Plant materials and drought treatments
Prunus davidiana seeds (Pd) were collected from the Jinniu Mountain Scientific Research base of Shandong Institute of Pomology, Shandong, China, located at 35°38′N and 116°20′E. The seeds were grown in plastic pots (upper diameter 7.0cm, lower diameter 5.0cm, height 7.8cm) filled with mixed soil (vermiculite:humus = 1:1) (without chemical fertilizer application) and were well watered for 30d under greenhouse conditions with 24/18°C day/night, 16/8 h light/dark and 70% relative humidity . In the experiment, there were two groups, a control group and a treated group. Each of them contained 10 peach seedlings. The drought stress treatments were carried out on ten Pd seedlings with similar stem lengths and leaf areas for ten days by withholding water until distinct wrinkling was observed in the top three leaves . The control pot contained another ten similar Pd seedlings that were slightly watered every three days to keep the soil moist. Leaf samples from the treated and control groups were collected, immediately frozen in liquid nitrogen and stored at -70°C . In the tissue expression pattern experiment, samples of five tissues including roots, stems, leaves, flowers and fruits were collected from the cultivar Sunagowase, immediately frozen in liquid nitrogen and stored at -70°C .
Identification and analysis of PpNF-Ys
Siefers et al.  described the conserved regions of the three NF-Y subfamilies: the NF-YA conserved region contains the amino acid sequence f-V-N-A-K-Q-Y-h-x-I-l-r-R-R-q-x-R-A-k-l-E-a-x-x-K-l-i-k-x- R-K-P-Y-l-H-E-S-R-H-x-H-A-x-r-R-p-R-G-s-G-G-R-E, the NF-YB conserved region contains the amino acid sequence r-e-q-D-r-x-L-P-I-A- N-v-x-R-I-M-K-x-x-L-P-x-x-n-x-k-i-s-k-D-A-K-e-t-x-Q-E-C-v-s-E-F-I-S-F-v-T-s-E-A-s-d-k-C-q-x-E-k-R-K-T-I-n-g-d-D-x-L-w-A-m-x-t-L-G-F-x-d-Y-x-e-p-L-x-k-x-Y-x-L-x-k-y-R-e-x-x-e-g-e, and the NF-YC conserved region contains the amino acid sequence l-P-l-a-R-I-K-K-I-M- K-x-D-e-D-V-x-m-I-s-a-e-A-P-x-l-f-a-K-A-c-E-M-F-I-x-e-L-T-x-R-s-W-x-h-t-e-e-n-k-R-r-T-l-q-k-x-d-i-a-a-A-v-x-r-x-d-x-x-f-D-F-L-x-x-D-x-V-P, where the uppercase letters represent completely conserved sites, the lowercase letters except x represent relatively conserved sites, and the lowercase x represents non-conserved sites. This study characterized 24 NF-Y family members in peach by using the above three conserved regions to blast the peach protein database (version 2.0, https://www.rosaceae.org/blast/protein/protein) . The candidate NF-Y genes were considered to be PpNF-Ys. The online program Conserved Domains (https://www.ncbi.nlm.nih.gov/Structure/) was used to ensure the conserved domains of the candidate NF-Ys . PpNF-Y conserved motifs were identified using the MEME program (http://www. meme. sdsc.edu/meme/meme.html) .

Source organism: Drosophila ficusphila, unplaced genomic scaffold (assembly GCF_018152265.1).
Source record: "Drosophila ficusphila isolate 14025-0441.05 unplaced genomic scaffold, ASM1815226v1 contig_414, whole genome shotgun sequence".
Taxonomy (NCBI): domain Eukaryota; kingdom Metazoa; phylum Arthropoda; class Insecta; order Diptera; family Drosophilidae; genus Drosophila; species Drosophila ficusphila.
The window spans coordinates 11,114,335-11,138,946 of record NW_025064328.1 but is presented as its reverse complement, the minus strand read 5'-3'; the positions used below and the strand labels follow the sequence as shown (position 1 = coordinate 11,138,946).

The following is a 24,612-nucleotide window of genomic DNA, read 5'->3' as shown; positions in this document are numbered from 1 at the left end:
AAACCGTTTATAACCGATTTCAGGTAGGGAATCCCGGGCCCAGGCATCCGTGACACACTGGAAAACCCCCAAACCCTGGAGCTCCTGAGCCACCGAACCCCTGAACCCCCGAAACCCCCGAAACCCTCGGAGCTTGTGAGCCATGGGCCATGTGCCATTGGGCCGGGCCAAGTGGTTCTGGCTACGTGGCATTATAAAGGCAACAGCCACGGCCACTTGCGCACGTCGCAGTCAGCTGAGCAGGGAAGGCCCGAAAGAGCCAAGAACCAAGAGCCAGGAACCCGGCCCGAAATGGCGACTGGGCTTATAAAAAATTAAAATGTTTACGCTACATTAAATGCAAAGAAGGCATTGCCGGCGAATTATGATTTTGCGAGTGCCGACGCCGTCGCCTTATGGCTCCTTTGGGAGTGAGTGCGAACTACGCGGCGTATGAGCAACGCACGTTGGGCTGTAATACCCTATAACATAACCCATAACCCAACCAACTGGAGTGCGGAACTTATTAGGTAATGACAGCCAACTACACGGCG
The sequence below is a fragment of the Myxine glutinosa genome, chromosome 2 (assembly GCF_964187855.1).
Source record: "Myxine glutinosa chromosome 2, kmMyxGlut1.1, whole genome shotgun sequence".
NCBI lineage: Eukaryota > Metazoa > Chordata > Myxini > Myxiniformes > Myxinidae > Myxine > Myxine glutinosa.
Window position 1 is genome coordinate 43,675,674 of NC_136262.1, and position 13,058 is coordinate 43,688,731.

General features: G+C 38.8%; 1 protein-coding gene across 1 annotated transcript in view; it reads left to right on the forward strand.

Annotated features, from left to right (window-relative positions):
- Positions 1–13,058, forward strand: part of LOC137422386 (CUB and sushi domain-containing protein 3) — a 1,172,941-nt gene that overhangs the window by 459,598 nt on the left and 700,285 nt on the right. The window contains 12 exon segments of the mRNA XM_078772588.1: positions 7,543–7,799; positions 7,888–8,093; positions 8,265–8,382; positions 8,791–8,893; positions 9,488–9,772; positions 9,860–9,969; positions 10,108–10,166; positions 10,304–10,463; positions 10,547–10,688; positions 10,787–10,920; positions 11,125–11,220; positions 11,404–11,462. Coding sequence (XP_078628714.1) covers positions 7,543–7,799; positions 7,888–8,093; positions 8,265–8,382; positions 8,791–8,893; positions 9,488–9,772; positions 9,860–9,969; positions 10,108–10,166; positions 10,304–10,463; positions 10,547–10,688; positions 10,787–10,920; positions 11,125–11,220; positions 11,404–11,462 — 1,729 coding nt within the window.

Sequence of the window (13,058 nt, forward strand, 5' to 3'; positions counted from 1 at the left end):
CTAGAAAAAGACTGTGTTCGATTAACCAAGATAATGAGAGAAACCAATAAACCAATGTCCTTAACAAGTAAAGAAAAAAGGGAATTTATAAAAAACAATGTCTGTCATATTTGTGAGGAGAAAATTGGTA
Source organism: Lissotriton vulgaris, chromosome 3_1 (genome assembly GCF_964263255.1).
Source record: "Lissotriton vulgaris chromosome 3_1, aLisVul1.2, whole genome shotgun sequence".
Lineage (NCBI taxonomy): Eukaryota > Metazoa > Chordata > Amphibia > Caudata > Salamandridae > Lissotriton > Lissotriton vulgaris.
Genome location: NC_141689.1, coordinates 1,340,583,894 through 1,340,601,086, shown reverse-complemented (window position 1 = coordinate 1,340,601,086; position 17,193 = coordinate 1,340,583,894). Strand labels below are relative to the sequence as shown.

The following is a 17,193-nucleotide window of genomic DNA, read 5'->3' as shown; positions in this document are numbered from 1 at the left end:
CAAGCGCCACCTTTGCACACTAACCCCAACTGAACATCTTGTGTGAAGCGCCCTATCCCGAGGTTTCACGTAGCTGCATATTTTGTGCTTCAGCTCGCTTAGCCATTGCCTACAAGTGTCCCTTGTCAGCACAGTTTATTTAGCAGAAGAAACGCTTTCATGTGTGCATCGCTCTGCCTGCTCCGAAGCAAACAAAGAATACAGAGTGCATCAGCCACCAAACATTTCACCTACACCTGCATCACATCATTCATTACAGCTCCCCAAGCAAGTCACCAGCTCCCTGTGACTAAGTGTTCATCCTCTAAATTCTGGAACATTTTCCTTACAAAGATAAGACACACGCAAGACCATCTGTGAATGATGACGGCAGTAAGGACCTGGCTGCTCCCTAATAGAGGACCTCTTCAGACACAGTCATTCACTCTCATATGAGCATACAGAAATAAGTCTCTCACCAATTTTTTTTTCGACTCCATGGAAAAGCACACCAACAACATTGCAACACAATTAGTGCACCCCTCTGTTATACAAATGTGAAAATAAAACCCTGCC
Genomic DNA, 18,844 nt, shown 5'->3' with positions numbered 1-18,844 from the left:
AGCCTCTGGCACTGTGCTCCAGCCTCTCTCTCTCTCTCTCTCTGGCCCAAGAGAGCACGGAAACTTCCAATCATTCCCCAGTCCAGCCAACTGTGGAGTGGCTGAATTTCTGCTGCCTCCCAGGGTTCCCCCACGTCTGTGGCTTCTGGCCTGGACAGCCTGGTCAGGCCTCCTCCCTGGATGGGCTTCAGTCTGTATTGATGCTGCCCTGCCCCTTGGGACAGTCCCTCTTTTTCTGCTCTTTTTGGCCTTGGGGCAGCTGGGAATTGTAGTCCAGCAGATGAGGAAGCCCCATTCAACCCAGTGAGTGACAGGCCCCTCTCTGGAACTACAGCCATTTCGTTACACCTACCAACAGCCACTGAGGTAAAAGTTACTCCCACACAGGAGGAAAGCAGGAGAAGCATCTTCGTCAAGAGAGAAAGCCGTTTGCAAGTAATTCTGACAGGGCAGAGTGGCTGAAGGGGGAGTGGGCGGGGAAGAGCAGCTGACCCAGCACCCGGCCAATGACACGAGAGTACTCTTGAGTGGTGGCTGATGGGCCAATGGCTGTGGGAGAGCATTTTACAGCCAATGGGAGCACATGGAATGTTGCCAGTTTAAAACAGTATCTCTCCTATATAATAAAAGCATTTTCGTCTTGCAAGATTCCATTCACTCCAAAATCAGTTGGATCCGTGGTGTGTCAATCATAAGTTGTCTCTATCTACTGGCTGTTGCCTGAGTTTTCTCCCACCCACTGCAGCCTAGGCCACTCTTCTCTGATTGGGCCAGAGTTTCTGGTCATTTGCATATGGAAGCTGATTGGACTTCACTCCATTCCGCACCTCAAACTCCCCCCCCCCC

PpNF-Y sequence structure and genome distribution
The distribution of gene exons and introns was analysed using Gene Structure Display Server 2.0 software (http://gsds.cbi.pku.edu.cn/index.php) . The detailed structures of the genes were drawn with Illustrator for Biological Sequences software (Version 1.0.3; http://ibs.biocuckoo.org/index.php) . The locations of the PpNF-Ys on the genome were collected from a database (Prunus persica v2.1) in JGI (https://phytozome.jgi.doe.gov/jbrowse/index.html) . Their genome distribution was displayed using the MapInspect tool (http://mapinspect.software.informer.com) .
Calculating the parameters of NF-Y gene duplication events
The paralogous nucleotide sequences were pairwise aligned by MEGA 5.0 . The parameters Ks (synonymous substitution rate) and Ka (nonsynonymous substitution rate) were calculated by the program DNASP 6.0 . The date (T) of the duplication events was estimated by the formula T = Ks/2λ, where λ represents the estimated clock-like rate of synonymous substitution, which was 1.5 × 10−8 substitutions/synonymous site/year in dicots [4, 6].
PpNF-Y sequence alignment and phylogenetic analysis
The PpNF-Y protein sequence alignments were analysed using MEGA 5.0 software (https://www.megasoftware.net)  and the conserved domains were marked using GeneDoc 2.7.000 software . A phylogenetic tree of PpNF-Y family proteins was constructed using the neighbour-joining (NJ) method  of MEGA 5.0 software with a bootstrap test (n=1000).
NF-Y protein sequences of Arabidopsis
The Arabidopsis NF-Y gene family was identified and numbered in a previous study . The gene sequences and the corresponding protein sequences were collected by searching the gene names such as NF-YA1 from the Arabidopsis Information Resource (TAIR) database (https://www.arabidopsis.org/) . Arabidopsis NF-Y proteins were designated AtNF-Ys.
Drought-responsive cis-elements of the PpNF-Y promoter
The promoter sequences (length, 1.5 kb) of PpNF-Ys were collected from the Genome Database for Rosaceae (https://www.rosaceae.org/). Drought-responsive cis-elements were analysed in the online software PlantCARE (http://bioinformatics.psb.ugent.be/webtools/plantcare/html/).
The models of cis-elements in the promoters were made with Illustrator for Biological Sequences software .
RNA isolation and expression analysis